Australia’s QuantX Labs has secured $750,000 funding from the Department of Defence for a research project aimed at revolutionising a secured position, navigation, and timing (PNT) capability for defence applications.
The project, titled ‘Quantum-Secured Time Transfer for Resilient PNT,’ will seek to harness quantum technology to guarantee the authenticity of received PNT data, making spoofing impossible.
The project builds upon the success of work conducted under a previous grant from the Defence Innovation Partnership, which brought together specialists from the University of Adelaide, QuantX Labs and the Defence Science and Technology Group.
The new project encompasses several crucial objectives including demonstration of quantum-secured time transfer using entangled photons, development of a classical two-way time transfer across a free-space link, and investigating the impact of loss and turbulence on both time transfer methods.
Another objective will be to synchronise two Cryoclocks, QuantX’s flagship product, which the claims are the world’s most precise clocks.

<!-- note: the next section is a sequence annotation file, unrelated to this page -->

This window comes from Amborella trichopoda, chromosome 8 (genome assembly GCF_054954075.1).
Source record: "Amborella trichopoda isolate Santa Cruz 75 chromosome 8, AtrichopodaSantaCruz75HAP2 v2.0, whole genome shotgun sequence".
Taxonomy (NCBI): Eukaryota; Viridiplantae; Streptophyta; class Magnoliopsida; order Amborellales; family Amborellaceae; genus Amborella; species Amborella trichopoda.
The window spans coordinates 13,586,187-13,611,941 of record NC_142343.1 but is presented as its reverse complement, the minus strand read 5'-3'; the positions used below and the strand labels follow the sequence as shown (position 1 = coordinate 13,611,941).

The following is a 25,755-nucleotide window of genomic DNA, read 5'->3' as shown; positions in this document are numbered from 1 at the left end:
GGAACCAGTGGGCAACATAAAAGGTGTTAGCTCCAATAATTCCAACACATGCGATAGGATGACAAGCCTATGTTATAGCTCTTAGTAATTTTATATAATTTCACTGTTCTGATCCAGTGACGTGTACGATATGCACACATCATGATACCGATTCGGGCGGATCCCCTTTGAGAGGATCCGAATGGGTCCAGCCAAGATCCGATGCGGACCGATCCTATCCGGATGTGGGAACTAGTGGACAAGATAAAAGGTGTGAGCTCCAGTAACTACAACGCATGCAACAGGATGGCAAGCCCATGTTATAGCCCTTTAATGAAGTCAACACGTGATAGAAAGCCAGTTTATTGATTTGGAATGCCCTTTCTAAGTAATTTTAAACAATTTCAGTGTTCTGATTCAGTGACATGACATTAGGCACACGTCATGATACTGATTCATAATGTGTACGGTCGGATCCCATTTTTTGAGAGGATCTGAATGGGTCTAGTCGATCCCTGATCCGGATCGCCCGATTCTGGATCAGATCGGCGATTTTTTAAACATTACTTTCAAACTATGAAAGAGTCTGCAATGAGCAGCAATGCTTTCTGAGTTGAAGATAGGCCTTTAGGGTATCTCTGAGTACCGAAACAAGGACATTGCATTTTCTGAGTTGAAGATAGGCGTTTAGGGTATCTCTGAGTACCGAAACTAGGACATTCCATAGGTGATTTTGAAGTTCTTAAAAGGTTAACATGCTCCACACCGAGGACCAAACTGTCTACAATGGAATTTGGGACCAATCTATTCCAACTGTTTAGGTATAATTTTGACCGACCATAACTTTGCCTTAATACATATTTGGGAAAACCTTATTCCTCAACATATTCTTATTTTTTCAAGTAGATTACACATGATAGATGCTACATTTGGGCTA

Cryoclocks are being used as the driving sources for critical radar facilities. The need for synchronisation between multiple radar sites is a key challenge for new radar architectures.
The project will culminate in a demonstration of quantum-secured time transfer over a free space optical link, which will be used to synchronise small chip-scale atomic clocks that are suited for drone and satellite deployment.
The company hopes this approach will allow it to transfer the performance of a very high-quality ground clock onto those portable platforms.
Key partner, Inovor Technologies, will assist in the eventual deployment of the technology onto a satellite.
“Quantum-secured time transfer offers a new level of security and accuracy for defence operations,” said Dr Martin O’Connor, General Manager at QuantX Labs.
“We are excited to embark on this research journey, which has the potential to safeguard our troops and assets in contested environments.”